"His comments will make the situation more difficult for those opposing Gadhafi. It also undercuts our national efforts to bring about the desired result of Libya moving from dictator to democracy," Graham said in a statement. "Some of his analysis could prove to be accurate, but it should not have been made in such a public forum." Graham didn't attend the hearing.
The U.S. public stance was more guarded than that of U.S. allies.
France and Britain issued a joint statement saying "Moammar Gadhafi and his clique should leave," and urging more support for the opposition.
"We should send the clear political signal that we consider the (National Libyan) Council to be valid political interlocutors, and an important voice for the Libyan people," they said in a joint letter to the European Council, referring to the 30-member transitional body named by the Libyan opposition.
Obama, who has let European and Arab powers publicly take the diplomatic lead during the three-week-old Libya crisis, hasn't gone that far.
Donlion didn't answer a question about whether Washington would follow France's lead in recognizing the National Libyan Council. But he described the council as the "de facto authorities in parts of Libya where they are in control."
He said U.S. contacts are intended to determine what assistance the council needs, and to understand its leadership structure and intentions.
Donilon also said the administration is sending a U.S. disaster response team into eastern Libya, the first overt U.S. government presence on the ground there since the uprising began on Feb. 17.
Obama's policy is "aimed at the goal of having Gadhafi leave office," the national security adviser reiterated.
But Clapper's testimony underscored how difficult that could be.
He told the Senate committee that he thinks "Gadhafi is in this for the long haul" and that he doesn't think Gadhafi "has any intention . . . of leaving."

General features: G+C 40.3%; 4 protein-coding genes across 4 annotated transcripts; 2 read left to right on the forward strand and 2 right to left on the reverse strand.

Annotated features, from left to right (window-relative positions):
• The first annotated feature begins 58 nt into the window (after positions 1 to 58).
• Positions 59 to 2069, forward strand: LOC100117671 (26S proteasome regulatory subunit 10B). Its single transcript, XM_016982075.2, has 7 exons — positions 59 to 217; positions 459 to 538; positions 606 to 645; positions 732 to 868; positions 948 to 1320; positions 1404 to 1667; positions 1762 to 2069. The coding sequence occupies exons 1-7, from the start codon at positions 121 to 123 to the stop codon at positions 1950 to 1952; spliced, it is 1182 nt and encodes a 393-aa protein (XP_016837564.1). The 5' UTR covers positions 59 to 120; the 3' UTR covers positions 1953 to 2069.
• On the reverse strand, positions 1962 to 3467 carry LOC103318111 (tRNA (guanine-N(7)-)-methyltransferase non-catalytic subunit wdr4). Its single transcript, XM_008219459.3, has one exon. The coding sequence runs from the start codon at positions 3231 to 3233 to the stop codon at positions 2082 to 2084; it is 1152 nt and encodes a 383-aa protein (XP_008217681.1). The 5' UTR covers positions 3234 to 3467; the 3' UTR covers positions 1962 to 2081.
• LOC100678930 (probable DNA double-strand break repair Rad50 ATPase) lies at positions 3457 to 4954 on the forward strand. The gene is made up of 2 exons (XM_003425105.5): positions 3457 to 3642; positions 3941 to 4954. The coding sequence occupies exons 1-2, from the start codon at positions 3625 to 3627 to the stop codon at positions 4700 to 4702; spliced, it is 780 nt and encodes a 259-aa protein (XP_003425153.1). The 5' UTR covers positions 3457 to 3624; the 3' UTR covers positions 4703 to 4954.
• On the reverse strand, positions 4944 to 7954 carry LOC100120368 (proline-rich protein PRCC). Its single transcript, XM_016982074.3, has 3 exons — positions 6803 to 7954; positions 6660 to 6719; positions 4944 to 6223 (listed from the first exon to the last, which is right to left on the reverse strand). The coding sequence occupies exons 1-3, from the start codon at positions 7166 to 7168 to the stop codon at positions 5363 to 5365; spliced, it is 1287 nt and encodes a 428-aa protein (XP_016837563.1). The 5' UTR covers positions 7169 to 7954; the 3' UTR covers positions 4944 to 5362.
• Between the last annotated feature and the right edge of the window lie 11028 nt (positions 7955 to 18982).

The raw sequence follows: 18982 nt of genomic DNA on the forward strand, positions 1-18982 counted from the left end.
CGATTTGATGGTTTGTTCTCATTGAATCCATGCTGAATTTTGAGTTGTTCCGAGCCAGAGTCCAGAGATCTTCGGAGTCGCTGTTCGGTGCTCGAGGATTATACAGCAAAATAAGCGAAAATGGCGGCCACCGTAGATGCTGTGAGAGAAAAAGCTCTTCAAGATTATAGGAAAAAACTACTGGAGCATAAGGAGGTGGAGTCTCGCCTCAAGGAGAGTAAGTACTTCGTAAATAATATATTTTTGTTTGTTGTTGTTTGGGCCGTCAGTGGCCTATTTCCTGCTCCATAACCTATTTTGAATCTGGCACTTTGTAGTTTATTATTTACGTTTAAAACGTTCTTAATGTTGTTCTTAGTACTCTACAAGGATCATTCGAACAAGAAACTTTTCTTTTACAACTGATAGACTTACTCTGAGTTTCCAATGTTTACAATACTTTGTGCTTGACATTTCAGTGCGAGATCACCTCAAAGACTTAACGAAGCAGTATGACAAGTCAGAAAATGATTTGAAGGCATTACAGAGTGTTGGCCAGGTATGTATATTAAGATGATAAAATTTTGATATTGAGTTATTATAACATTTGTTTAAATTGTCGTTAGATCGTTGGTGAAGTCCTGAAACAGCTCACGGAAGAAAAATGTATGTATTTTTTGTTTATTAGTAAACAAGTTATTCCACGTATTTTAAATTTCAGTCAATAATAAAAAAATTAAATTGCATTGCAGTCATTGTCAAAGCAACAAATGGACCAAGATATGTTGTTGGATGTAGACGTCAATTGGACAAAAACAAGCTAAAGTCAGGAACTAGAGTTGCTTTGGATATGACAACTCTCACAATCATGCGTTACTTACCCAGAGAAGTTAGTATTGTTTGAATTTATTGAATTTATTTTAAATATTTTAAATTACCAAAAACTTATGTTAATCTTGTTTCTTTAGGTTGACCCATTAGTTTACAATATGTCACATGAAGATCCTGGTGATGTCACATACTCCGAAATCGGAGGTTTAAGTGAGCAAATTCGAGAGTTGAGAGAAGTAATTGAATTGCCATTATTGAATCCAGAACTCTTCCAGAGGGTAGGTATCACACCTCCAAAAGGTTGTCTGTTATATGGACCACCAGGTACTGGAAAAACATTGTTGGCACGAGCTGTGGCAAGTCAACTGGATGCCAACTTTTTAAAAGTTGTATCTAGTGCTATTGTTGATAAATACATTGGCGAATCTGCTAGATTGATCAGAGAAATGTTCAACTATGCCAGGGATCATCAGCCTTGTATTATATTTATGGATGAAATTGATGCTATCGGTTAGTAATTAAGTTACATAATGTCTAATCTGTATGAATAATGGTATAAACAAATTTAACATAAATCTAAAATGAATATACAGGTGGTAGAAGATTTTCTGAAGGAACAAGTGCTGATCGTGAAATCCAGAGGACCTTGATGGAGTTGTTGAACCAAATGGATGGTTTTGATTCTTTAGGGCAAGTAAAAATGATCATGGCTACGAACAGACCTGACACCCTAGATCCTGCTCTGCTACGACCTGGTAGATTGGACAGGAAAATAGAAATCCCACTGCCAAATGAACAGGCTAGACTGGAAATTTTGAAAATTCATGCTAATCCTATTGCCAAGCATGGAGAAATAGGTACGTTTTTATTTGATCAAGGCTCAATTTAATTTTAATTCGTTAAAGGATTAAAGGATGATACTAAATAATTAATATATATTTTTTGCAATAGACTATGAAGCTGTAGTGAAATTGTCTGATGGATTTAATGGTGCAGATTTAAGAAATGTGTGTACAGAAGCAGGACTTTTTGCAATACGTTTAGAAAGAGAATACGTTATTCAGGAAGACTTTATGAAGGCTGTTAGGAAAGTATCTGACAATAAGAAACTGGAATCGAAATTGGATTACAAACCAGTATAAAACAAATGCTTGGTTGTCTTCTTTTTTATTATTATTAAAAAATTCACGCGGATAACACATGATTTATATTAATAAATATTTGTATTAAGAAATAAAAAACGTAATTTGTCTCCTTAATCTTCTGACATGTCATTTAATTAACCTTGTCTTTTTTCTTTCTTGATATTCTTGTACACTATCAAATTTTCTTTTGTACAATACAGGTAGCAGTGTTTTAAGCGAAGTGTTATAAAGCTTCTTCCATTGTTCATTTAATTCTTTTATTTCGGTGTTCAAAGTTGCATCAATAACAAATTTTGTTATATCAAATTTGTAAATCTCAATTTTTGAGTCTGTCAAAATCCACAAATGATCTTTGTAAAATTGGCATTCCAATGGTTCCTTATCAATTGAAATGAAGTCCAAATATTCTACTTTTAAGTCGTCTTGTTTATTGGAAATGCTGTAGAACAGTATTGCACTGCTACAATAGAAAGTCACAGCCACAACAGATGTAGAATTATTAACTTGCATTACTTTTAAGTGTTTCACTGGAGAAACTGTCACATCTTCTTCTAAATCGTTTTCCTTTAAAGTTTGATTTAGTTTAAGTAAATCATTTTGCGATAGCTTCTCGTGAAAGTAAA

Later, enumerating his reasons for believing that Gadhafi would prevail, Clapper said that the regime has more military supplies and can count on the army's best trained, "most robustly equipped" units, including the 32nd Brigade, which is commanded by Gadhafi's son, Khamis, and the 9th Brigade.
The bulk of its hardware comprises Russian-made air defenses, artillery, tanks and other vehicles, "and they appear more disciplined about how they treat and repair that equipment," Clapper continued.
The rebels, he said, are "in for a tough row."
Clapper disputed assertions that a no-fly zone could be quickly and easily imposed on Libya, saying Gadhafi commands the Middle East's second largest air defense system after Egypt's.
"They have a lot of Russian equipment, and there is a certain quality in numbers. Some of that equipment has fallen into the oppositionists' hands," he continued.
The system comprises about 31 surface-to-air missile sites and a radar complex that "is focused on protecting the (Mediterranean) coastline where are 80 or 85 percent of the population is," Clapper said. Gadhafi's forces also have "a large, large number" of shoulder-fired anti-aircraft missiles.